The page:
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The great mortality : an intimate history of the Black Death, the most devastati
John Kelly
Adult Nonfiction RC172 .K445 2005

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From Publishers' Weekly:

The Black Death raced across Europe from the 1340s to the early 1350s, killing a third of the population. Drawing on recent research as well as firsthand accounts, veteran author Kelly (Three on the Edge, etc.) describes how infected rats, brought by Genoese trading ships returning from the East and docked in Sicily, carried fleas that spread the disease when they bit humans. Two types of plague seem to have predominated: bubonic plague, characterized by swollen lymph nodes and the bubo, a type of boil; and pneumonic plague, characterized by lung infection and spitting blood. Those stricken with plague died quickly. Survivors often attempted to flee, but the plague was so widespread that there was virtually no escape from infection. Kelly recounts the varied reactions to the plague. The citizens of Venice, for example, forged a civic response to the crisis, while Avignon fell apart. The author details the emergence of Flagellants, unruly gangs who believed the plague was a punishment from God and roamed the countryside flogging themselves as a penance. Rounding up and burning Jews, whom they blamed for the plague, the Flagellants also sparked widespread anti-Semitism. This is an excellent overview, accessible and engrossing. Agent, Ellen Levine. (Feb. 1) (c) Copyright PWxyz, LLC. All rights reserved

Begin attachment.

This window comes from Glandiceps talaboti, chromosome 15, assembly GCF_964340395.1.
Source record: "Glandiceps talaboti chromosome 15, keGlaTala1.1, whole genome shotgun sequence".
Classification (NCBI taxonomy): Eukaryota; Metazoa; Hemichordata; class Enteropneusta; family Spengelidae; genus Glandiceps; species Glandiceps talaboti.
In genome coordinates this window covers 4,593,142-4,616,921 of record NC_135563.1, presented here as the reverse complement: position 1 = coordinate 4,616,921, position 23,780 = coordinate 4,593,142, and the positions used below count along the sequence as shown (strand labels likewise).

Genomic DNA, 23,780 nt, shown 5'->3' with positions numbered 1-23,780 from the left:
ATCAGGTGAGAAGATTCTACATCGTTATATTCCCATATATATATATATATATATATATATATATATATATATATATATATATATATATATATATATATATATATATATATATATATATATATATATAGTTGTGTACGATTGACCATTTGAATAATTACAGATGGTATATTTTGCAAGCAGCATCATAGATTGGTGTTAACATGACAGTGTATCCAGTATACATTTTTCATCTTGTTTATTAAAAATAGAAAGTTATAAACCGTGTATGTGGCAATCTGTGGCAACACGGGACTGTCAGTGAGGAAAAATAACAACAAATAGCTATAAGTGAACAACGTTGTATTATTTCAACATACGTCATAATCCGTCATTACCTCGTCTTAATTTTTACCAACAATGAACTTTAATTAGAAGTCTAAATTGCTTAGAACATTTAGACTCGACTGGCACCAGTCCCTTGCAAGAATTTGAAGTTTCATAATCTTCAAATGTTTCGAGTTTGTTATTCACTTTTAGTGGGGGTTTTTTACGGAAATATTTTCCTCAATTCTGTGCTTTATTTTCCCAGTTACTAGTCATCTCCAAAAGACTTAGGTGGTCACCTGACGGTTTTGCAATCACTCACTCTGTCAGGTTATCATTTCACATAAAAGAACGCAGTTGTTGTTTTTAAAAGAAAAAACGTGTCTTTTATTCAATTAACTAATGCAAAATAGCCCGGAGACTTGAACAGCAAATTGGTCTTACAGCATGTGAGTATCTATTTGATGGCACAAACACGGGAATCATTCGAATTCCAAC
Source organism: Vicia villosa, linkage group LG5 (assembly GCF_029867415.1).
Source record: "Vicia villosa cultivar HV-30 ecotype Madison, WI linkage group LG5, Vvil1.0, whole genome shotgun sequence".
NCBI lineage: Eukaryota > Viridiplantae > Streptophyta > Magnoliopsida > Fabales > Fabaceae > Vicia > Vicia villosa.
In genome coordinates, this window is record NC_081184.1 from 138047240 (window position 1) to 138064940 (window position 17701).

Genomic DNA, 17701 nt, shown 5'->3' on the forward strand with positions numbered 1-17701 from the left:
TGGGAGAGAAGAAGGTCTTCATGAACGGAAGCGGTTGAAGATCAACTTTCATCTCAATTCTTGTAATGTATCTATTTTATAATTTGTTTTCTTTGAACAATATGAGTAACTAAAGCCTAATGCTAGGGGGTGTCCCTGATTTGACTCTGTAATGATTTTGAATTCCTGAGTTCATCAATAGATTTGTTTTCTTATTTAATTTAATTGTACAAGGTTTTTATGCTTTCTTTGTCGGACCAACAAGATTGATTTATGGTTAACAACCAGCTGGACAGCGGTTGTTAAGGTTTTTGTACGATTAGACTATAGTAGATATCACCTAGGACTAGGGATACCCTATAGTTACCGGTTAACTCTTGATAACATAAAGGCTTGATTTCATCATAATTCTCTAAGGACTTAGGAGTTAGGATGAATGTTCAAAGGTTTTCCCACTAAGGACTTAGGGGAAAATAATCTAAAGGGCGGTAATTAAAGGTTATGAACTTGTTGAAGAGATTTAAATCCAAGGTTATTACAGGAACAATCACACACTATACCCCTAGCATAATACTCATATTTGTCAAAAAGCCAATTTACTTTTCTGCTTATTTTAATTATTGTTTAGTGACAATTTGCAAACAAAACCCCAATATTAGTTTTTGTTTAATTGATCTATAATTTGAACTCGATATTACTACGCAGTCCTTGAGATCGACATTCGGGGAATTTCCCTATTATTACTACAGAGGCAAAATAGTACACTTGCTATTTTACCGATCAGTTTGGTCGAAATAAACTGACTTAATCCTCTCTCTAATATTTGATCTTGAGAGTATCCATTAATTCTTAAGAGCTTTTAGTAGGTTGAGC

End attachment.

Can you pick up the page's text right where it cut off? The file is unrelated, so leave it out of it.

From Library Journal:

Drawing on extensive quotes from 14th-century records, Kelly, a noted medical and science writer (Three on the Edge), offers a compelling and eminently readable portrait of daily life during the Black Death. Concentrating on European society during the years 1347-49, he reveals how the poor and the wealthy alike were devastated by the plague, which also drastically affected Europe's social and economic infrastructure. In his final chapter, Kelly adds an interesting footnote regarding the pros and cons of recent theories that question whether the Black Death was actually caused by the plague bacillus. While much has been written about the medieval plague, the subject continues to fascinate readers, particularly with the current concern with the resurgence of infectious diseases. Scholars will probably be better served by the in-depth analysis found in Ole J. Benedictow's The Black Death 1346-1353, but Kelly's narrative will appeal to general readers and undergraduates. Recommended for public and college libraries.-Tina Neville, Univ. of South Florida at St. Petersburg Lib. (c) Copyright 2010. Library Journals LLC, a wholly owned subsidiary of Media Source, Inc. No redistribution permitted.

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